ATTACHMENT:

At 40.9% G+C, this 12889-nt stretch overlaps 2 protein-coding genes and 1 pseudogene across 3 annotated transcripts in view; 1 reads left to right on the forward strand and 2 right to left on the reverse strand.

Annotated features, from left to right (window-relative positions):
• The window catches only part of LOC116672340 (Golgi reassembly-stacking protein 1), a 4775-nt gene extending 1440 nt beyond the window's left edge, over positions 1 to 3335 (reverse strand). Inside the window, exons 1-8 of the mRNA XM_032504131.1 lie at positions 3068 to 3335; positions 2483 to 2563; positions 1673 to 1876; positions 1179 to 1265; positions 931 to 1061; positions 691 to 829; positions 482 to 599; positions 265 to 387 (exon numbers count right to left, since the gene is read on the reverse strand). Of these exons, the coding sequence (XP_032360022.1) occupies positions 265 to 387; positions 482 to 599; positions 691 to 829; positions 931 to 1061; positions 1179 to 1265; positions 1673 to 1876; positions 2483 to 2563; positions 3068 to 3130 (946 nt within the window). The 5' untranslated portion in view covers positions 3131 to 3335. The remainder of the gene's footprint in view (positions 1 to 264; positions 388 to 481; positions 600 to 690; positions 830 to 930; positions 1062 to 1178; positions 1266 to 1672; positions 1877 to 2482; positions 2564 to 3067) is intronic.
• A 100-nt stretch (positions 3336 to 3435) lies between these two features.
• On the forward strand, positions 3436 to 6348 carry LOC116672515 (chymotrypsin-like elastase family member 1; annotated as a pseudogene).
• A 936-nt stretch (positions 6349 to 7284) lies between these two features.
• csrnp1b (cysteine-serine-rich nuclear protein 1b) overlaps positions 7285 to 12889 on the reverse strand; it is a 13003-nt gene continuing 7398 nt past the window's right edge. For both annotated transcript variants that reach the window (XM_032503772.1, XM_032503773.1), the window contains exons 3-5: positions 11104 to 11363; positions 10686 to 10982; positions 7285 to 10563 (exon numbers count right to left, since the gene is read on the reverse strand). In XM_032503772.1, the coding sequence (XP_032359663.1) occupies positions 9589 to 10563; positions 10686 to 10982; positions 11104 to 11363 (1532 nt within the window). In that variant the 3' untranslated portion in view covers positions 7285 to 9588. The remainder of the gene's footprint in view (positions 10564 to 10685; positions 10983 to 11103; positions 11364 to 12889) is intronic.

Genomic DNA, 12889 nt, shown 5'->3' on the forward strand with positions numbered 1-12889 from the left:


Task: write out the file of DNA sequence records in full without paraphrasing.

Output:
At 40.9% G+C, this 12889-nt stretch overlaps 2 protein-coding genes and 1 pseudogene across 3 annotated transcripts in view; 1 reads left to right on the forward strand and 2 right to left on the reverse strand.

Annotated features, from left to right (window-relative positions):
• The window catches only part of LOC116672340 (Golgi reassembly-stacking protein 1), a 4775-nt gene extending 1440 nt beyond the window's left edge, over positions 1 to 3335 (reverse strand). Inside the window, exons 1-8 of the mRNA XM_032504131.1 lie at positions 3068 to 3335; positions 2483 to 2563; positions 1673 to 1876; positions 1179 to 1265; positions 931 to 1061; positions 691 to 829; positions 482 to 599; positions 265 to 387 (exon numbers count right to left, since the gene is read on the reverse strand). Of these exons, the coding sequence (XP_032360022.1) occupies positions 265 to 387; positions 482 to 599; positions 691 to 829; positions 931 to 1061; positions 1179 to 1265; positions 1673 to 1876; positions 2483 to 2563; positions 3068 to 3130 (946 nt within the window). The 5' untranslated portion in view covers positions 3131 to 3335. The remainder of the gene's footprint in view (positions 1 to 264; positions 388 to 481; positions 600 to 690; positions 830 to 930; positions 1062 to 1178; positions 1266 to 1672; positions 1877 to 2482; positions 2564 to 3067) is intronic.
• A 100-nt stretch (positions 3336 to 3435) lies between these two features.
• On the forward strand, positions 3436 to 6348 carry LOC116672515 (chymotrypsin-like elastase family member 1; annotated as a pseudogene).
• A 936-nt stretch (positions 6349 to 7284) lies between these two features.
• csrnp1b (cysteine-serine-rich nuclear protein 1b) overlaps positions 7285 to 12889 on the reverse strand; it is a 13003-nt gene continuing 7398 nt past the window's right edge. For both annotated transcript variants that reach the window (XM_032503772.1, XM_032503773.1), the window contains exons 3-5: positions 11104 to 11363; positions 10686 to 10982; positions 7285 to 10563 (exon numbers count right to left, since the gene is read on the reverse strand). In XM_032503772.1, the coding sequence (XP_032359663.1) occupies positions 9589 to 10563; positions 10686 to 10982; positions 11104 to 11363 (1532 nt within the window). In that variant the 3' untranslated portion in view covers positions 7285 to 9588. The remainder of the gene's footprint in view (positions 10564 to 10685; positions 10983 to 11103; positions 11364 to 12889) is intronic.

Genomic DNA, 12889 nt, shown 5'->3' on the forward strand with positions numbered 1-12889 from the left: